2014 Munger Place Days

Historic Home Tour, Wine Walk and Preview of Homes, Symposium, Street Festival and Craft Fair
September 19-21, 2014


Munger Place Days includes a Historic Home Tour, Wine Walk and Preview of Homes, Street Festival and Craft Fair spanning 3 days. We begin on Friday, September 19th from 6:00 - 8:00 pm with our Wine Walk and Tour of homes. You will be touring 7 of our Munger Place Homes during the event. Tickets for this event are $25.00 if purchase in advance or $30.00 the day of the event. On Saturday and Sunday, September 20th & 21st from 12:00 - 6:00 pm The Tour or Homes and Historic Exhibits will be open to participants. The ticket price for this event will be $12.00 if purchased in advance and $15.00 if purchased the day of the event. On Sunday, September 21nd you can also enjoy our Street Festival and Craft Fair, which will include a Children's Pet Parade, Cookie Contest and Cakewalk. At the Street Festival we will be providing live music, a food truck court, and vendor show including jewelry, home décor, art, and vintage items. The homes that have been chosen for the tour this year have terrific history. View additional information about our event.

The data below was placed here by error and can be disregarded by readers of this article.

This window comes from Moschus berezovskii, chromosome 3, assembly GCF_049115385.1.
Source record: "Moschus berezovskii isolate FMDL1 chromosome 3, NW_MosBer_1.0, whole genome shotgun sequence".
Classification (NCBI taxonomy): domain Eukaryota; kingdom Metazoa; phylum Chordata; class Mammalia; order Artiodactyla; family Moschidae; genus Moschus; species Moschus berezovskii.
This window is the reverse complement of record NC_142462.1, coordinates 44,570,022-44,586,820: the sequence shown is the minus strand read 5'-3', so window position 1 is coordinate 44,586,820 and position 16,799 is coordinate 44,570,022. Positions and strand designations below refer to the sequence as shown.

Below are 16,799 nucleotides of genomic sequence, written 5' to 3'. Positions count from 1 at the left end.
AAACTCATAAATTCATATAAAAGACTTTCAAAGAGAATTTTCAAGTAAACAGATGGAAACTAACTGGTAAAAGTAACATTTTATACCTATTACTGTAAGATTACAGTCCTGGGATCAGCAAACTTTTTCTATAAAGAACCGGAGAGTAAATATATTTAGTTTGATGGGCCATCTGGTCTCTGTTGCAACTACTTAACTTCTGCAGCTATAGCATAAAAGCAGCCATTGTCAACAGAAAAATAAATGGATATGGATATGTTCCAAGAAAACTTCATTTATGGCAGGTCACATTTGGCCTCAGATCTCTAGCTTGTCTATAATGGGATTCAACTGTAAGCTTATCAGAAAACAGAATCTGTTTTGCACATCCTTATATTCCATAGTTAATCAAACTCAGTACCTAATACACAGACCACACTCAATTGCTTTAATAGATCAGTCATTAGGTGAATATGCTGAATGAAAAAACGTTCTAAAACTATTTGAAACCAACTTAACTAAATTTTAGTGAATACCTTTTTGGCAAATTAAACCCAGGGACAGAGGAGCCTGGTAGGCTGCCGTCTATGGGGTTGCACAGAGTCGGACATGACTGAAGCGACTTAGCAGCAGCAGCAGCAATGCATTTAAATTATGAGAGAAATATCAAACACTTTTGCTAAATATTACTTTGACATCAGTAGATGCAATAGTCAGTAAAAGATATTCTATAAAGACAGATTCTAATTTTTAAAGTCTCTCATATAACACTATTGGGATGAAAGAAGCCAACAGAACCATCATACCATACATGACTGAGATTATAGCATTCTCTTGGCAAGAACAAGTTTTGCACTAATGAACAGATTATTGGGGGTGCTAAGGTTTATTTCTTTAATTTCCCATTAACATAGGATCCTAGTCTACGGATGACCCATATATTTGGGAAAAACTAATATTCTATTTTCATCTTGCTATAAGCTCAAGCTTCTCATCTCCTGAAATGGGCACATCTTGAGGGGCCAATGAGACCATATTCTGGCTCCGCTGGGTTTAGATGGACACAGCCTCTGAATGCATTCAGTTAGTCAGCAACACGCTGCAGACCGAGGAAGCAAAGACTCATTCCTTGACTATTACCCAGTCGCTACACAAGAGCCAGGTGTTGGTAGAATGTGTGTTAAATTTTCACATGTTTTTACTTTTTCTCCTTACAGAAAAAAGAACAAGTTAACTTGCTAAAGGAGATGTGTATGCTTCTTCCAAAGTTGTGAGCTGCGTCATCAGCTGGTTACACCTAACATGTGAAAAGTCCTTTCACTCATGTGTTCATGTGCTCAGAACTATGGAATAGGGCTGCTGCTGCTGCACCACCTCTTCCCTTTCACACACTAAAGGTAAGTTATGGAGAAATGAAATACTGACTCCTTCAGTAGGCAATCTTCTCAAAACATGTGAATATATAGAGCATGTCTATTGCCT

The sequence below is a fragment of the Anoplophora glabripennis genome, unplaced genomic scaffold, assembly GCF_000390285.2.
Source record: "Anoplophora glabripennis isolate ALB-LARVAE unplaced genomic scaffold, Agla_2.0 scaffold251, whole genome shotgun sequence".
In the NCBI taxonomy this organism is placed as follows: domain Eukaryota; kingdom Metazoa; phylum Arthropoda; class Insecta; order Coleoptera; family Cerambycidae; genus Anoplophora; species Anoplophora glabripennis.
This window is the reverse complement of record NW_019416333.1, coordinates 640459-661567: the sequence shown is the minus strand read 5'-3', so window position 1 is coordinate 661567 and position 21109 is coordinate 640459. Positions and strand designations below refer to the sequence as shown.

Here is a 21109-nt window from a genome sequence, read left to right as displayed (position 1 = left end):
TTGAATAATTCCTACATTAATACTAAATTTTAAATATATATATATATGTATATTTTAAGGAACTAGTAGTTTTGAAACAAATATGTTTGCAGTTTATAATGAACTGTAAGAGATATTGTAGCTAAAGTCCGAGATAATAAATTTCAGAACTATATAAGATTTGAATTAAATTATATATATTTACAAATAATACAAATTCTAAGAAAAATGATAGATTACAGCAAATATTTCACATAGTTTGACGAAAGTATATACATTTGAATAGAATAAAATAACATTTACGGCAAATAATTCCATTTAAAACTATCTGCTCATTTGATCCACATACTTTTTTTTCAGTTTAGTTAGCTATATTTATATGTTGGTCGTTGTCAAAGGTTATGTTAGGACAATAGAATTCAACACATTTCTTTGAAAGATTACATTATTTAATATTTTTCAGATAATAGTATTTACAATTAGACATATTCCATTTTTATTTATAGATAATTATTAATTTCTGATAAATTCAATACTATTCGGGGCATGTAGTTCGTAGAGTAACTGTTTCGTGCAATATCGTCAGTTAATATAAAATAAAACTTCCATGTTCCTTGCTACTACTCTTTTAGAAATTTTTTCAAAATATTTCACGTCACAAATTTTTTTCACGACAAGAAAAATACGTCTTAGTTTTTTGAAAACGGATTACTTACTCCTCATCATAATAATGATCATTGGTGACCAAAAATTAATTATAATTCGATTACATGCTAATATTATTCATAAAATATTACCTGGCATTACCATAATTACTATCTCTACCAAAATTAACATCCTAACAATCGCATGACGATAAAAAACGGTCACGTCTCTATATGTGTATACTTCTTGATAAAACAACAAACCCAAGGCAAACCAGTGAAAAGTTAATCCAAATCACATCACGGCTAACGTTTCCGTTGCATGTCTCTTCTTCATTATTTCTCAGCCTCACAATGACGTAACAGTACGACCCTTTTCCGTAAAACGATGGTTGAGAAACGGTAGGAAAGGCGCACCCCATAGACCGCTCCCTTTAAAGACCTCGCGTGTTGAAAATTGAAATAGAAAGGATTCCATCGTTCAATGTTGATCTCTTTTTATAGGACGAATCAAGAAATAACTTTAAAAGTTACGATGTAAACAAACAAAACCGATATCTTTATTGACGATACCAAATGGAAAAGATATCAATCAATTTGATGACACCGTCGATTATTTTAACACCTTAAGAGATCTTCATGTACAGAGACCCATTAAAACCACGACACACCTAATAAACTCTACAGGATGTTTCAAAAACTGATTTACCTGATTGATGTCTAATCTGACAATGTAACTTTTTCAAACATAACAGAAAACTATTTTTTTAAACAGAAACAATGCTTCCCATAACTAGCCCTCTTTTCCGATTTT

Munger Place Days Tour Addresses:



313 Collette
Built in 1916 as a Piggly Wiggly grocery store, this building was converted into two separate residences approximately 10 years ago. In between, it served as a Prohibition-era speakeasy, reverted to a Piggly Wiggly in the 1950s and 1960s, and was a bar or nightclub in the waning years of the last century. With its open, single-story layout, the 2550 sq. ft. home on the left has a distinctly urban, loft-like feel. It has three bedrooms and two baths; there’s a garage and large yard in back. The hardwood floors were reclaimed from a Hockaday School gym; the stained-glass windows mounted on a wall in the dining room come from an old Dallas church; and the brick used throughout the home for various accents had been used to pave the streets of San Francisco in the early 1920s.


4917 Junius